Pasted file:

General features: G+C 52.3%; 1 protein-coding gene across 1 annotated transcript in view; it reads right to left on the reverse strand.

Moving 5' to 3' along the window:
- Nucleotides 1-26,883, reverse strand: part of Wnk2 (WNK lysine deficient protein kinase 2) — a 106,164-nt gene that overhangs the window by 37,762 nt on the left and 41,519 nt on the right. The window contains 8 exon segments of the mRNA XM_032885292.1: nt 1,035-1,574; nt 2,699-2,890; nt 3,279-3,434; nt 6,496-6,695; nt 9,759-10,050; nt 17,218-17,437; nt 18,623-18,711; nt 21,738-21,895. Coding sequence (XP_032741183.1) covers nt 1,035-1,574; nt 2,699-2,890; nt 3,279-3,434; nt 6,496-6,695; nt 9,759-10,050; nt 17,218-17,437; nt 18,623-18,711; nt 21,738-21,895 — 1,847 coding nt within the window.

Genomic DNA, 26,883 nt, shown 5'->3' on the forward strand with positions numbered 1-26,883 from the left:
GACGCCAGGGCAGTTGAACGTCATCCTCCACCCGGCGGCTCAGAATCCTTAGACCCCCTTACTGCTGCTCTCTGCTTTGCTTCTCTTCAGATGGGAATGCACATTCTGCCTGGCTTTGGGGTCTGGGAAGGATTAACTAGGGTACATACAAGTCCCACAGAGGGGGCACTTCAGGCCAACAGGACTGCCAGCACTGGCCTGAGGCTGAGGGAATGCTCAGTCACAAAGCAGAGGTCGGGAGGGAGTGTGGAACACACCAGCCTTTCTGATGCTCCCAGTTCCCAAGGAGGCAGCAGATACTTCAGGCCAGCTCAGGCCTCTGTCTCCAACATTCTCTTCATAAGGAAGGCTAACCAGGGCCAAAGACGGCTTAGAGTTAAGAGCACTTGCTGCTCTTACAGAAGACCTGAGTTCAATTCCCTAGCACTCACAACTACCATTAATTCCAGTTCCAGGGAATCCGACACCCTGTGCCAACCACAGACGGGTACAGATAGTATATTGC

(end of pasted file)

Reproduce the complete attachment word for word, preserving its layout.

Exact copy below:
General features: G+C 52.3%; 1 protein-coding gene across 1 annotated transcript in view; it reads right to left on the reverse strand.

Moving 5' to 3' along the window:
- Nucleotides 1-26,883, reverse strand: part of Wnk2 (WNK lysine deficient protein kinase 2) — a 106,164-nt gene that overhangs the window by 37,762 nt on the left and 41,519 nt on the right. The window contains 8 exon segments of the mRNA XM_032885292.1: nt 1,035-1,574; nt 2,699-2,890; nt 3,279-3,434; nt 6,496-6,695; nt 9,759-10,050; nt 17,218-17,437; nt 18,623-18,711; nt 21,738-21,895. Coding sequence (XP_032741183.1) covers nt 1,035-1,574; nt 2,699-2,890; nt 3,279-3,434; nt 6,496-6,695; nt 9,759-10,050; nt 17,218-17,437; nt 18,623-18,711; nt 21,738-21,895 — 1,847 coding nt within the window.

Genomic DNA, 26,883 nt, shown 5'->3' on the forward strand with positions numbered 1-26,883 from the left:
GACGCCAGGGCAGTTGAACGTCATCCTCCACCCGGCGGCTCAGAATCCTTAGACCCCCTTACTGCTGCTCTCTGCTTTGCTTCTCTTCAGATGGGAATGCACATTCTGCCTGGCTTTGGGGTCTGGGAAGGATTAACTAGGGTACATACAAGTCCCACAGAGGGGGCACTTCAGGCCAACAGGACTGCCAGCACTGGCCTGAGGCTGAGGGAATGCTCAGTCACAAAGCAGAGGTCGGGAGGGAGTGTGGAACACACCAGCCTTTCTGATGCTCCCAGTTCCCAAGGAGGCAGCAGATACTTCAGGCCAGCTCAGGCCTCTGTCTCCAACATTCTCTTCATAAGGAAGGCTAACCAGGGCCAAAGACGGCTTAGAGTTAAGAGCACTTGCTGCTCTTACAGAAGACCTGAGTTCAATTCCCTAGCACTCACAACTACCATTAATTCCAGTTCCAGGGAATCCGACACCCTGTGCCAACCACAGACGGGTACAGATAGTATATTGC